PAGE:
(Diversions, a recurring feature on Aquarium Drunkard, catches up with our favorite artists as they wax on subjects other than recording and performing.)
Bill Baird and Sunset have steadily become one of my favorite exports out of Austin, TX. As prolific as he is talented, Baird and co. seemingly, and quietly, release a record, 7″, EP, etc every several months on Austin’s own burgeoning Autobus Records. The label is poised to release not only a new Sunset LP (Loveshines but The Moon Is Shining Too) but a Baird solo album as well (Silence!) After the jump Baird takes us through the highly personal, and equally mysterious, process that is songwriting.
I recently taught a songwriting class at Austin High School for the non-profit group Austin Bat Cave. They describe their mission as, “to provide childen and teenagers with the opportunity to develop their creative and expository writing.” Sitting in on the class was the esteemed author Dave Eggers. He runs a similar non-profit out of San Francisco, 826 Valencia. I adapted my lesson plan zine into this exploration of songwriting and process.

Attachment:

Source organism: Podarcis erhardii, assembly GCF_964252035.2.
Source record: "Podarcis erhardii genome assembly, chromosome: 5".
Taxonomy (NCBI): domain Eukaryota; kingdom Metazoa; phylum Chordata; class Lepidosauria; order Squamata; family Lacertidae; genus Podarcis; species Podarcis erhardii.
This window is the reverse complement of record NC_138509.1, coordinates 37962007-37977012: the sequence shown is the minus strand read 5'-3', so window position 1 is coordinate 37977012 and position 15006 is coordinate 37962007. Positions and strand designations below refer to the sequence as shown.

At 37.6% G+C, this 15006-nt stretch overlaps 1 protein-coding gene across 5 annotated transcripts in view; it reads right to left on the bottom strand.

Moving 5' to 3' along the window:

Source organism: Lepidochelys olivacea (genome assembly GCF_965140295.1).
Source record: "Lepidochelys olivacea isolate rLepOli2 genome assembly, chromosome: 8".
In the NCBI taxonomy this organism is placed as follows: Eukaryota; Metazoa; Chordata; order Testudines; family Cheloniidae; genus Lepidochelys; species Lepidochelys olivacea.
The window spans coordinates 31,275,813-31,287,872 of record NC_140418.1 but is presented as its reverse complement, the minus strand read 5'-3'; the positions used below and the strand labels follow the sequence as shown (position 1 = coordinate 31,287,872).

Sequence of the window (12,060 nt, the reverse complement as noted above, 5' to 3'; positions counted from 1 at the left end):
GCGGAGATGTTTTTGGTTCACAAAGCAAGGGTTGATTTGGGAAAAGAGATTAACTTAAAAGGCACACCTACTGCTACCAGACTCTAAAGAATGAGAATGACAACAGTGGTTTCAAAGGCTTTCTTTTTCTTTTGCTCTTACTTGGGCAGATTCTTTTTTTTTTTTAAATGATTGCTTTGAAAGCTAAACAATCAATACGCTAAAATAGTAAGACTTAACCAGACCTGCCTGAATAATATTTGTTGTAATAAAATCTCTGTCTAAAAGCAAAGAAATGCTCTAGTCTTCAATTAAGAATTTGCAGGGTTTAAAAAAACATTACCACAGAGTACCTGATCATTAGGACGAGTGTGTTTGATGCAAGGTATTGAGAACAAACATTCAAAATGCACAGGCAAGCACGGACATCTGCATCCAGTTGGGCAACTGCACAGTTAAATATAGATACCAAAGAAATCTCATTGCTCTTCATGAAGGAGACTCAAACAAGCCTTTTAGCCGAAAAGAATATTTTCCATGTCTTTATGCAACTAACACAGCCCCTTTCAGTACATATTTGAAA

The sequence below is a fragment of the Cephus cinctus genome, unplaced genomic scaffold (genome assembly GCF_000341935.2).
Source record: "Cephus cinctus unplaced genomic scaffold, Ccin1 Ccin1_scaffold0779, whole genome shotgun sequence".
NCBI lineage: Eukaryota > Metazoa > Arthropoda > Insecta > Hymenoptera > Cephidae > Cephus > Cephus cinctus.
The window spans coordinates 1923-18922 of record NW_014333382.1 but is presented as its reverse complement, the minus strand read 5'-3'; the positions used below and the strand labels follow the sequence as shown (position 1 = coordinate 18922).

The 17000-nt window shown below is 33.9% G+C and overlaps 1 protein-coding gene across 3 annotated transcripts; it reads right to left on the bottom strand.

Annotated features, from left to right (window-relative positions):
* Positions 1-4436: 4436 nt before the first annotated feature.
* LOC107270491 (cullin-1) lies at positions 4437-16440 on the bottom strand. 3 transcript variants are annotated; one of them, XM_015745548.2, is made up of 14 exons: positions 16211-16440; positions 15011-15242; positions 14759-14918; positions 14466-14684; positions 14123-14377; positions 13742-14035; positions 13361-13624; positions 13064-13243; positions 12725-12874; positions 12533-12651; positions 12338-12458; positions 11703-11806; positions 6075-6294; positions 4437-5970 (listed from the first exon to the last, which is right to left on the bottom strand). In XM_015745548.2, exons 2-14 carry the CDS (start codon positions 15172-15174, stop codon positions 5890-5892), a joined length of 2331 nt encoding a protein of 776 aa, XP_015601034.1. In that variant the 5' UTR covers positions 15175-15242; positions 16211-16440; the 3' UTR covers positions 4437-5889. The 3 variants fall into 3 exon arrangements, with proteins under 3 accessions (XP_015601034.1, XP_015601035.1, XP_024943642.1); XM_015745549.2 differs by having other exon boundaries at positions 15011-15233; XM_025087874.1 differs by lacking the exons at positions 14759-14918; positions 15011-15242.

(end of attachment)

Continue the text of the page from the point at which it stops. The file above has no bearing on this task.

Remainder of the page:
How Songwriting Ruined My Life
(Or Saved it, I’m not quite sure)
A songwriting “lesson plan”
(your name here)
Songwriting. A daunting subject. Let’s start with a little background. Songwriting began as a means by which early societies would pass along their mythology, tribal history, and legends. These were the days before the printing press, before any kind of recording technology, before Encyclopedia Britannica, way way back.
The songs were called “epic” because they would literally take days to recount. To help the poets recite these songs, rhyme and meter were imposed on the words. The rhymes and rhythm made the words much easier to remember. Homer was one of these old “epic poets.” His books “The Odyssey” and “The Iliad” were not originally books at all, but really really really long songs, accompanied by a lyre, a strange-shaped, droney predecessor of the guitar. Imagine a song that lasted several days. Might get kind of boring. But I’d have to respect that songwriter’s endurance.